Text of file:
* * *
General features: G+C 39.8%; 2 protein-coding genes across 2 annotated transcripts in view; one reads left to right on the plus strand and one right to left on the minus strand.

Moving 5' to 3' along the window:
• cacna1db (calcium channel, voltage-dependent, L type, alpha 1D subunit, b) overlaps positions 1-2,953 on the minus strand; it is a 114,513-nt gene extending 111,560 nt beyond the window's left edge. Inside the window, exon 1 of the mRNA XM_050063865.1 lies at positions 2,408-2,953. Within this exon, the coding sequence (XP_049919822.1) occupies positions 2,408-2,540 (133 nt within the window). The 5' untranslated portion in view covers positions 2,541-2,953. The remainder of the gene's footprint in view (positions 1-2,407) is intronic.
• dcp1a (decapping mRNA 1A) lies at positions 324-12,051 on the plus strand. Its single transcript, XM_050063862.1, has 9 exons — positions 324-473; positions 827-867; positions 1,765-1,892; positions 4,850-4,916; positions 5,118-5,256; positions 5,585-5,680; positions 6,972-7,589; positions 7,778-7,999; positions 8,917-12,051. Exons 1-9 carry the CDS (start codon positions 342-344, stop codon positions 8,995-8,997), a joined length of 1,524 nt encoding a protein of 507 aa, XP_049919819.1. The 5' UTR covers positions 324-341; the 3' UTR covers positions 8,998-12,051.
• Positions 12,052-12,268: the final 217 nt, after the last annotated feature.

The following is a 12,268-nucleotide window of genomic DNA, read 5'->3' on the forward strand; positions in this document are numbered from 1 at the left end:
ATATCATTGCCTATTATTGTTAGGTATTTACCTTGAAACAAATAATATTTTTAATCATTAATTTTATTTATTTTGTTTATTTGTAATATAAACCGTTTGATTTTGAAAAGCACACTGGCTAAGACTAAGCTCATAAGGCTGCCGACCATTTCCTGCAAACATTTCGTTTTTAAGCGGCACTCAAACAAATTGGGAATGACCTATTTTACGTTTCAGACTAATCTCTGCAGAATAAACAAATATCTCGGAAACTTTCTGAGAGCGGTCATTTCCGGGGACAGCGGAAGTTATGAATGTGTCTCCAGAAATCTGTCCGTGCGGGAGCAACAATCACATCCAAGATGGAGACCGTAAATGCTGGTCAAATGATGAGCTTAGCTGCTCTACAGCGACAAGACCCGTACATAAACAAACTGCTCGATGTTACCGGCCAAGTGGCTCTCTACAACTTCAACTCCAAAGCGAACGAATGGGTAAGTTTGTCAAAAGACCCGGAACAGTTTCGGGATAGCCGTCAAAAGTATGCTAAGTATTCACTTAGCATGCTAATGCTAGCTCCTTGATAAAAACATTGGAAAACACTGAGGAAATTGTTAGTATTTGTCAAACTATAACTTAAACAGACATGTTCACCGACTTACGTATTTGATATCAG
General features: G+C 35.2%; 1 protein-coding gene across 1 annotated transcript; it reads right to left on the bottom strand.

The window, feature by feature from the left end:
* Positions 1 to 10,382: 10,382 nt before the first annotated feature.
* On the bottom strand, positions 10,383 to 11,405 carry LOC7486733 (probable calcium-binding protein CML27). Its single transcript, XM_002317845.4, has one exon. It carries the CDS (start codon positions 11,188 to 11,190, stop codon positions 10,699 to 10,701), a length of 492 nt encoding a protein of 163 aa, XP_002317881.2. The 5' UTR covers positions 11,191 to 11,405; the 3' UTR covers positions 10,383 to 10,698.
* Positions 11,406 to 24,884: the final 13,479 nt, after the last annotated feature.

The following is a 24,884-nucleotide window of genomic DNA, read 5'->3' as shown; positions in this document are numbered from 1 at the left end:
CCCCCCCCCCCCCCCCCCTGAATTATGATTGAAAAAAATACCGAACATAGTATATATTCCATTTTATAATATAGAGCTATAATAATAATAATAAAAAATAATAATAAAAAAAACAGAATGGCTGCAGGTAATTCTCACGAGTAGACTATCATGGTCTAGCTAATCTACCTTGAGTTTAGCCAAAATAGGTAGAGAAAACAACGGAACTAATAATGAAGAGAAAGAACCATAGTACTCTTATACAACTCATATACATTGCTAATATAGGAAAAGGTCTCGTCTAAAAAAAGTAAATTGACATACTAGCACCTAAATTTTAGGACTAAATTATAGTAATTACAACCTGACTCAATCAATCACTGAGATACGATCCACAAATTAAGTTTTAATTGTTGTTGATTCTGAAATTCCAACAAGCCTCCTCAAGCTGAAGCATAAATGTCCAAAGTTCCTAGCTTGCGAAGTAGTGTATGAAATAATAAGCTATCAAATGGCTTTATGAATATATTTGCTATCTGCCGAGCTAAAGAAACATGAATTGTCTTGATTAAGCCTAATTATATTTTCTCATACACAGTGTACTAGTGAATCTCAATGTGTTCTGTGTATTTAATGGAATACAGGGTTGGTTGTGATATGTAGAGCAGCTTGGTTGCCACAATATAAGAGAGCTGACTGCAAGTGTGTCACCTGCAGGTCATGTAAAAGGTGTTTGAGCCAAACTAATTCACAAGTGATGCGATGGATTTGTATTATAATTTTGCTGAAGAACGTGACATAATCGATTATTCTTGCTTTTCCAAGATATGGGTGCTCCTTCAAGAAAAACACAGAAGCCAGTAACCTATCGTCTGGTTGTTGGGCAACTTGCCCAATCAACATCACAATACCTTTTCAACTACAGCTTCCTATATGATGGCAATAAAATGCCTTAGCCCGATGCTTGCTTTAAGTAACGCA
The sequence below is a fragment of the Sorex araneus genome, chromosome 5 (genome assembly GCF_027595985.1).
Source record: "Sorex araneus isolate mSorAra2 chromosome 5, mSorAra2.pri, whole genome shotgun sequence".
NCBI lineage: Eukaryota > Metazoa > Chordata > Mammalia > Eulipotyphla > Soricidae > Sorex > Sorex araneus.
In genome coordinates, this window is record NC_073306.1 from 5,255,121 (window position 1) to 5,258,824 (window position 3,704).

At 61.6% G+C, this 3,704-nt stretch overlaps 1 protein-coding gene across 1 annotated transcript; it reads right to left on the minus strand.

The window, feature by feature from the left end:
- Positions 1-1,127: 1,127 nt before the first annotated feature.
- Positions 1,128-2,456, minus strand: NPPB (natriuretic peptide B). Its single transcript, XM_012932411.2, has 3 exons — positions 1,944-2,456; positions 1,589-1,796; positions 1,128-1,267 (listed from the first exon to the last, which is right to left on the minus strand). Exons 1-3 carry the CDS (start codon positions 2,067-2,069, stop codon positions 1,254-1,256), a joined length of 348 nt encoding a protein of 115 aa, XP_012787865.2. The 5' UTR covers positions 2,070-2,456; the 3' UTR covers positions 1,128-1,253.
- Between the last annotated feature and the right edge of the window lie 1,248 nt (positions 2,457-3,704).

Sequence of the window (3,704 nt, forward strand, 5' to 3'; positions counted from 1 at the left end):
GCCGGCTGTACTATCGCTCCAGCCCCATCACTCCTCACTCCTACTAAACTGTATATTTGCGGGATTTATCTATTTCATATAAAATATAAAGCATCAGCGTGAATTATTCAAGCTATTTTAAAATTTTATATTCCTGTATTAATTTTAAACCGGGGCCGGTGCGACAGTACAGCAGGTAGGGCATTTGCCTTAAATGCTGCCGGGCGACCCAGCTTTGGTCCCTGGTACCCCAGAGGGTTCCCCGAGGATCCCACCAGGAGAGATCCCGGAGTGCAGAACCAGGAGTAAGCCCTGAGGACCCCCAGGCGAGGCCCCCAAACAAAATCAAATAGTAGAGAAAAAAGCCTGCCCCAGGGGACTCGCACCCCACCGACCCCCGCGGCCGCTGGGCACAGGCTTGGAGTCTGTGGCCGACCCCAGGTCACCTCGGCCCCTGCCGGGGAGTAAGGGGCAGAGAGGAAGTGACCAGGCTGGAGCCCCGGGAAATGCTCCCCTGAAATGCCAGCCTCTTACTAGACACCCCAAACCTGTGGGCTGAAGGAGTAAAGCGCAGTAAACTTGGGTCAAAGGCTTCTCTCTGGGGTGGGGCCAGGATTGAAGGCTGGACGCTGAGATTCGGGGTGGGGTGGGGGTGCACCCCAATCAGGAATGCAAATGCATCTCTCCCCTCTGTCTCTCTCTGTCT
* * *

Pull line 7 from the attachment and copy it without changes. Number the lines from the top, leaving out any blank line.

ATATCATTGCCTATTATTGTTAGGTATTTACCTTGAAACAAATAATATTTTTAATCATTAATTTTATTTATTTTGTTTATTTGTAATATAAACCGTTTGATTTTGAAAAGCACACTGGCTAAGACTAAGCTCATAAGGCTGCCGACCATTTCCTGCAAACATTTCGTTTTTAAGCGGCACTCAAACAAATTGGGAATGACCTATTTTACGTTTCAGACTAATCTCTGCAGAATAAACAAATATCTCGGAAACTTTCTGAGAGCGGTCATTTCCGGGGACAGCGGAAGTTATGAATGTGTCTCCAGAAATCTGTCCGTGCGGGAGCAACAATCACATCCAAGATGGAGACCGTAAATGCTGGTCAAATGATGAGCTTAGCTGCTCTACAGCGACAAGACCCGTACATAAACAAACTGCTCGATGTTACCGGCCAAGTGGCTCTCTACAACTTCAACTCCAAAGCGAACGAATGGGTAAGTTTGTCAAAAGACCCGGAACAGTTTCGGGATAGCCGTCAAAAGTATGCTAAGTATTCACTTAGCATGCTAATGCTAGCTCCTTGATAAAAACATTGGAAAACACTGAGGAAATTGTTAGTATTTGTCAAACTATAACTTAAACAGACATGTTCACCGACTTACGTATTTGATATCAG